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The Rhythms of Act One

Contributed By Charles Deemer

In 3-act filmic storytelling, Act One is probably the most understood because it is most clear what has to be done. This is not so much "good news" as challenging news for the screenwriter because the burden of Act One of a screenplay is to accomplish very much in very little time.

The Hook

The first challenge of the screenwriter is to get and hold our attention. I give my university students "the popcorn test." It goes this way.

A couple sits down in a movie house the moment before the feature begins. The woman leans to the man and says, "We should have gotten popcorn." The feature begins. The man looks at the screen. Can he go out and buy popcorn or is he so riveted by what's happening on the screen that he stays put?

Your job, as screenwriter, is to make sure no one can leave to buy popcorn.

In Jurassic Park, we open with a guard being killed by some sort of strange, caged creature. What is going on? We want to know. We are hooked.

Look at the first minute or several minutes of any movie -- and then ask yourself, "Why am I watching this?" If you have an answer, the movie has a good hook. So should you.

The Complication

With the attention of the audience "hooked" to our opening, it's time to move quickly to the spine of our story. What I call "the complication" is an important story event that begins this movement.

In Jurassic Park the complication is the scene following the guard's death, when a lawyer reveals that the accident may delay the opening of the theme park of cloned prehistoric animals. What is needed is the endorsement of a respected scientist that the park is safe, despite the accident.

Notice how this moves us to the participation of the main character, the scientist. Sometimes the complication involves the protagonist directly, as in The Graduate. Here we have a "soft hook" -- a quirky main character whom we meet at the film's opening moment. Who is this guy? At the complication, Mrs. Robinson makes her first move on him. This request for a ride home, and later a more explicit proposition, propels us to the focus of the story, which is their affair and its consequences.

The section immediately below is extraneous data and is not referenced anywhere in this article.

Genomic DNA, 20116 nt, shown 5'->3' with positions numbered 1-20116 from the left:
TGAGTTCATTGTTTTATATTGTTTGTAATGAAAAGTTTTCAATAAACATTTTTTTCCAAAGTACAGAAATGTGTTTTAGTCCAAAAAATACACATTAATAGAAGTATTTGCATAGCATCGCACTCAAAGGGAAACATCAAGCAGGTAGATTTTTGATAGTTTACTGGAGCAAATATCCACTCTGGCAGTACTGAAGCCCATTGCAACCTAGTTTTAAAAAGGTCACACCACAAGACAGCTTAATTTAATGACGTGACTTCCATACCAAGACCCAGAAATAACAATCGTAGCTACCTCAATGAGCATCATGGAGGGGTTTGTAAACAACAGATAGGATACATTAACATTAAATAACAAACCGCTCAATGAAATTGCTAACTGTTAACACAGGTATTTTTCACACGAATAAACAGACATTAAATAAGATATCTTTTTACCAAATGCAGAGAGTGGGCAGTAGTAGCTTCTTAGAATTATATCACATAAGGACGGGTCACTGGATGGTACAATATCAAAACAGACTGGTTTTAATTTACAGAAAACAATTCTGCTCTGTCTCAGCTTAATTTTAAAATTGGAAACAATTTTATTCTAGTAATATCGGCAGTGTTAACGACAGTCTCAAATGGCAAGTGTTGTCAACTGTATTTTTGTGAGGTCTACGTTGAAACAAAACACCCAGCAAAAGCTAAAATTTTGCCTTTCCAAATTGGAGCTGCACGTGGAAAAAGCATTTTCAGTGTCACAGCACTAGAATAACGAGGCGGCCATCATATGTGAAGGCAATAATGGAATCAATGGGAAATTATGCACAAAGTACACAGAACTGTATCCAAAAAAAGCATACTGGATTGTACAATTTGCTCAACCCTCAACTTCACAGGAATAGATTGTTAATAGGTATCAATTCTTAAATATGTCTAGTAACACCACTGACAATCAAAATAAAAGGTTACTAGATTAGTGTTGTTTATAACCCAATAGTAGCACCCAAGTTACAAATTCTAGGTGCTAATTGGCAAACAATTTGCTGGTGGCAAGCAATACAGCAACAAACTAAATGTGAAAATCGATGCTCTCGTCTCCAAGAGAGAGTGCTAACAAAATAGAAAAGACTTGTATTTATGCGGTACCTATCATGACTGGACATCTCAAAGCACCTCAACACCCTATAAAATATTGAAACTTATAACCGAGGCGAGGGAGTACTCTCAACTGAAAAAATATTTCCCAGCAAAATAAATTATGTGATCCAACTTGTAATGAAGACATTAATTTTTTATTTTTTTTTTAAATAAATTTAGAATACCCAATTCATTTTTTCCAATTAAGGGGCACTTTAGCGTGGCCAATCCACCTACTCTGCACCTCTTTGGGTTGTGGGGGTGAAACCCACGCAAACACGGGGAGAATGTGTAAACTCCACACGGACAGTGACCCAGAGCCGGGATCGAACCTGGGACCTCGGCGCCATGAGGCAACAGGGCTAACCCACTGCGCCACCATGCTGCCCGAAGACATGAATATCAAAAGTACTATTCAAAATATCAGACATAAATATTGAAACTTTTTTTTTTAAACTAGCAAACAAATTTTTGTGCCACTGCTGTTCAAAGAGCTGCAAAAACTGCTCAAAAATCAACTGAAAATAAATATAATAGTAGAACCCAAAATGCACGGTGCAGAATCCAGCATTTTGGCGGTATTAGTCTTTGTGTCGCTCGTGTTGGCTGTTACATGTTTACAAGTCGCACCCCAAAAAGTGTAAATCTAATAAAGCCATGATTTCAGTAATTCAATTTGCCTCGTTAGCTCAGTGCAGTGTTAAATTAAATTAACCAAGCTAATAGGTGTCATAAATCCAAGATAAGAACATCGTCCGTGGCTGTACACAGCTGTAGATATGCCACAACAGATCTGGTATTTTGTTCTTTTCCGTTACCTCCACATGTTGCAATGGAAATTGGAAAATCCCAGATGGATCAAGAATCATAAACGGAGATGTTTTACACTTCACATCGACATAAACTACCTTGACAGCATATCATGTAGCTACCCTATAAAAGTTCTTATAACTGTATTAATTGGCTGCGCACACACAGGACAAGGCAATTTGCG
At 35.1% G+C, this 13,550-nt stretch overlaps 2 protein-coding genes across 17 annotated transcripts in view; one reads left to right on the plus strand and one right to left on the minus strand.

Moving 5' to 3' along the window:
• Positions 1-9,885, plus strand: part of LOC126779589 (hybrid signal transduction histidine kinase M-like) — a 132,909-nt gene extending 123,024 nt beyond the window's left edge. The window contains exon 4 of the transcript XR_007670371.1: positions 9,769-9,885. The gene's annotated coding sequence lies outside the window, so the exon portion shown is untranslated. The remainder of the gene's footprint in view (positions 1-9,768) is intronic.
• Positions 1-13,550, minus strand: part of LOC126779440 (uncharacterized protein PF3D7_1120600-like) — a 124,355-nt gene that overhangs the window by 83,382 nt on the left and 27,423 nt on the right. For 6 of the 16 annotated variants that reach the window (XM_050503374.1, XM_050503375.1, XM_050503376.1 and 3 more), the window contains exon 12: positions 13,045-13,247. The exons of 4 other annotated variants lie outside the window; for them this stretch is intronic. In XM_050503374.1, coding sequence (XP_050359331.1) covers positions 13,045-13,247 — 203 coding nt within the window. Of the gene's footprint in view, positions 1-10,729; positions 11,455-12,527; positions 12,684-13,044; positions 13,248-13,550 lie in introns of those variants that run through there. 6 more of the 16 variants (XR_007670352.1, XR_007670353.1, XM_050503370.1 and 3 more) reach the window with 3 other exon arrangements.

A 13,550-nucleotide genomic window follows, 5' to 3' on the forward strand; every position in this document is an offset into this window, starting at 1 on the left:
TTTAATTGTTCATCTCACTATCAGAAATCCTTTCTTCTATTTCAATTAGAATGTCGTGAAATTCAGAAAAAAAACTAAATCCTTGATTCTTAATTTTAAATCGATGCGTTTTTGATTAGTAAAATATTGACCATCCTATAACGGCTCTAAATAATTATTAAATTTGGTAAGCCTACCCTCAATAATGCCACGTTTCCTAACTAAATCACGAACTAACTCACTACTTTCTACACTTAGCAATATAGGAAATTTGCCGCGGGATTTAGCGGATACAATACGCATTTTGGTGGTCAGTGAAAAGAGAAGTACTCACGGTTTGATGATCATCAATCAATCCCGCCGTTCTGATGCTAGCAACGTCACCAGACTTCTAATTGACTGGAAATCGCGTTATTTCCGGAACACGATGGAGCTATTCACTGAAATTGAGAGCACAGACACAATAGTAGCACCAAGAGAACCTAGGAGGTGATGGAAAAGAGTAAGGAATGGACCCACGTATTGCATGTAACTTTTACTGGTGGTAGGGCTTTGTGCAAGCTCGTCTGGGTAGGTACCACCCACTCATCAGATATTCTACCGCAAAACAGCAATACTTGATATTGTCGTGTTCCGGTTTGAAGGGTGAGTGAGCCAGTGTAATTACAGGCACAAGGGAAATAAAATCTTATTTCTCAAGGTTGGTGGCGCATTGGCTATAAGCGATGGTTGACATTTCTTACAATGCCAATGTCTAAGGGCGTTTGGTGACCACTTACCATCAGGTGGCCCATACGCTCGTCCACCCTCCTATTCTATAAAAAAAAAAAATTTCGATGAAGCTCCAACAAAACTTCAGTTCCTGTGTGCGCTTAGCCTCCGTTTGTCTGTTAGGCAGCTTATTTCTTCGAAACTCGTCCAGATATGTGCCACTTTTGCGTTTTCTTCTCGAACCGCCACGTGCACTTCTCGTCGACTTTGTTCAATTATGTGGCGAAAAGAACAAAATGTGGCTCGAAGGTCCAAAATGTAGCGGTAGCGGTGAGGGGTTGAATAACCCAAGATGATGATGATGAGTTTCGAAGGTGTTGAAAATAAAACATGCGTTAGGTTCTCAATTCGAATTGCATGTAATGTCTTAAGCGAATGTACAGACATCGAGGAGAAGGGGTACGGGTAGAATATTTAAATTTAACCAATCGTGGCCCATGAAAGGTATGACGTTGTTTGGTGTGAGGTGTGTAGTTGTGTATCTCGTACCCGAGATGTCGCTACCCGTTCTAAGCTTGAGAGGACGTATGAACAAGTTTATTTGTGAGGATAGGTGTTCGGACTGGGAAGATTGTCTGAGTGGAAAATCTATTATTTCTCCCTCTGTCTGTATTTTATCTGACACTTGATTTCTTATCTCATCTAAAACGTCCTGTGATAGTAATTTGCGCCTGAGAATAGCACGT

The Call To Action

Perhaps the most important moment in the structure of Act One is the "call to action." This is an action by the main character that moves him or her directly into the spine of the story, that dramatic area of focus that locates what the story is essentially going to be about.

In Jurassic Park, the scientist is given such a good deal to check out the theme park that he can't refuse. He says "Yes," and the story reveals its focus. In The Graduate, Benjamin hems and haws about the possibility of an affair with Mrs. Robinson and finally, in his bungling way, says "Yes." Again, the story finds its focus.

A call to action is usually the protagonist saying "Yes" -- doing an action that is affirmative -- to a question that moves us into the central focus of the story.

End of Act One Plot Point

Once "in the story," the hero reaches a point where normal life (how the protagonist lived before the story) gives way to extra-normal life, the "new life" in the story. Mythic critics call this the move from the ordinary to the extra-ordinary worlds. The scientist moves from his usual life on a dig to the extraordinary experience of being among cloned prehistoric animals. Benjamin moves from uncertain, bored college graduate to a man having an affair with a married woman and friend of his family. The journey of the main character is from ordinary life into the highly charged, unusual experiences represented by the story. The story has begun in earnest.


Let's look at the rhythms of Act One again, with another example.

  1. The Hook. We get the audience's attention. In Shakespeare in Love, a debtor is being tortured. He promises the pay off the debt with monies from Shakespeare's new play.
  2. The Complication. Time to move toward the focus of the story. But Shakespeare has writer's block. He needs a female muse.
  3. The Call to Action. The hero says "Yes." First, Shakespeare says "Yes" to the wrong woman - he catches her in bed with someone else. Then he meets Viola at a dance. He wants her. He starts writing like crazy, even writing her a sonnet. We have found the focus, their love story and the play this energy creates.
  4. Plot Point. The hero moves from the ordinary to the extra-ordinary world. Will puts his new play in rehearsal and casts the disguised Viola. He's falling in love with Viola and impressed with the actor at the same time, not realizing they are the same. He is at the top of his powers. The life of this play is his new world, and in it he will meet all the coming surprises of the story.

    These are the rhythms of Act One, all of which must be established in 20 to 30 pages. In my next column I'll look at Act Two, which most screenwriters believe is the most difficult to write.

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